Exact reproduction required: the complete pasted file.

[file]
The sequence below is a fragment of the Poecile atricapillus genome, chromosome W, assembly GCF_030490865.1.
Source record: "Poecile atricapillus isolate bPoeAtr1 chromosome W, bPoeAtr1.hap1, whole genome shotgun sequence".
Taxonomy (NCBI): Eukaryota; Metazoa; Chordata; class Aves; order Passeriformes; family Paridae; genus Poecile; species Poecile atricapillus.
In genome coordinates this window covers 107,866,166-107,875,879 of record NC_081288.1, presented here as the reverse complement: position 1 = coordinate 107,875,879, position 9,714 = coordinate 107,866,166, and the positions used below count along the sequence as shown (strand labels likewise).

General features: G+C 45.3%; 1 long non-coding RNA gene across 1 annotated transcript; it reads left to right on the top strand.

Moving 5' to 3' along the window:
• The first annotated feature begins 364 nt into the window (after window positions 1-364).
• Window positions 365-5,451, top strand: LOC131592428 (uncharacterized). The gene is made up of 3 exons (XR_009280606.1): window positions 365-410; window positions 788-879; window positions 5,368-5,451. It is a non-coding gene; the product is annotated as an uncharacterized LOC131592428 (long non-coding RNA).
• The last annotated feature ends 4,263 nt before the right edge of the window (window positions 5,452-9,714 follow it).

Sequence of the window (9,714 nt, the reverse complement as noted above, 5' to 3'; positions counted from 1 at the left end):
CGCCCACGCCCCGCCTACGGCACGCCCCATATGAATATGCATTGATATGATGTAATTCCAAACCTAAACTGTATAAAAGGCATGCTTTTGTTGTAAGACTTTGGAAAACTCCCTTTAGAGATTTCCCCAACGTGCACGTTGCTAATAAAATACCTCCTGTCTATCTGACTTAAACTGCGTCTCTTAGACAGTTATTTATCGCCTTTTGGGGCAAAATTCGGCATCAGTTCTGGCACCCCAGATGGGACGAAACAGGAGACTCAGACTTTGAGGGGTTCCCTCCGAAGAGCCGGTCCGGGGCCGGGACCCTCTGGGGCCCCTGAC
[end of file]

The sequence below is a fragment of the Poecile atricapillus genome, chromosome W, assembly GCF_030490865.1.
Source record: "Poecile atricapillus isolate bPoeAtr1 chromosome W, bPoeAtr1.hap1, whole genome shotgun sequence".
Taxonomy (NCBI): Eukaryota; Metazoa; Chordata; class Aves; order Passeriformes; family Paridae; genus Poecile; species Poecile atricapillus.
In genome coordinates this window covers 107,866,166-107,875,879 of record NC_081288.1, presented here as the reverse complement: position 1 = coordinate 107,875,879, position 9,714 = coordinate 107,866,166, and the positions used below count along the sequence as shown (strand labels likewise).

General features: G+C 45.3%; 1 long non-coding RNA gene across 1 annotated transcript; it reads left to right on the top strand.

Moving 5' to 3' along the window:
• The first annotated feature begins 364 nt into the window (after window positions 1-364).
• Window positions 365-5,451, top strand: LOC131592428 (uncharacterized). The gene is made up of 3 exons (XR_009280606.1): window positions 365-410; window positions 788-879; window positions 5,368-5,451. It is a non-coding gene; the product is annotated as an uncharacterized LOC131592428 (long non-coding RNA).
• The last annotated feature ends 4,263 nt before the right edge of the window (window positions 5,452-9,714 follow it).

Sequence of the window (9,714 nt, the reverse complement as noted above, 5' to 3'; positions counted from 1 at the left end):
CGCCCACGCCCCGCCTACGGCACGCCCCATATGAATATGCATTGATATGATGTAATTCCAAACCTAAACTGTATAAAAGGCATGCTTTTGTTGTAAGACTTTGGAAAACTCCCTTTAGAGATTTCCCCAACGTGCACGTTGCTAATAAAATACCTCCTGTCTATCTGACTTAAACTGCGTCTCTTAGACAGTTATTTATCGCCTTTTGGGGCAAAATTCGGCATCAGTTCTGGCACCCCAGATGGGACGAAACAGGAGACTCAGACTTTGAGGGGTTCCCTCCGAAGAGCCGGTCCGGGGCCGGGACCCTCTGGGGCCCCTGAC